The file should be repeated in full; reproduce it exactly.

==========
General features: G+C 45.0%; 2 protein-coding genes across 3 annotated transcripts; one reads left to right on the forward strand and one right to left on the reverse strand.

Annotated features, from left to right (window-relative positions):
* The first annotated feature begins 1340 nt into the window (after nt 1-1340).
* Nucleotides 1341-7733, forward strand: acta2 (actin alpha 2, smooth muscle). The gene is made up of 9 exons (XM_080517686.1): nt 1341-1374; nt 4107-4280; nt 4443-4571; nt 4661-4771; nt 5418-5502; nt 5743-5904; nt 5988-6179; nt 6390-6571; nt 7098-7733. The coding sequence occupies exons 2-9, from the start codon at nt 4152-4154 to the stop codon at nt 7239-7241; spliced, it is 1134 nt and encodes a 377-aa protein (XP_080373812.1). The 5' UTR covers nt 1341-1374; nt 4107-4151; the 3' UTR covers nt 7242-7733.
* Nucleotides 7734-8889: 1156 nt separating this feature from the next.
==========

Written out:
General features: G+C 45.0%; 2 protein-coding genes across 3 annotated transcripts; one reads left to right on the forward strand and one right to left on the reverse strand.

Annotated features, from left to right (window-relative positions):
* The first annotated feature begins 1340 nt into the window (after nt 1-1340).
* Nucleotides 1341-7733, forward strand: acta2 (actin alpha 2, smooth muscle). The gene is made up of 9 exons (XM_080517686.1): nt 1341-1374; nt 4107-4280; nt 4443-4571; nt 4661-4771; nt 5418-5502; nt 5743-5904; nt 5988-6179; nt 6390-6571; nt 7098-7733. The coding sequence occupies exons 2-9, from the start codon at nt 4152-4154 to the stop codon at nt 7239-7241; spliced, it is 1134 nt and encodes a 377-aa protein (XP_080373812.1). The 5' UTR covers nt 1341-1374; nt 4107-4151; the 3' UTR covers nt 7242-7733.
* Nucleotides 7734-8889: 1156 nt separating this feature from the next.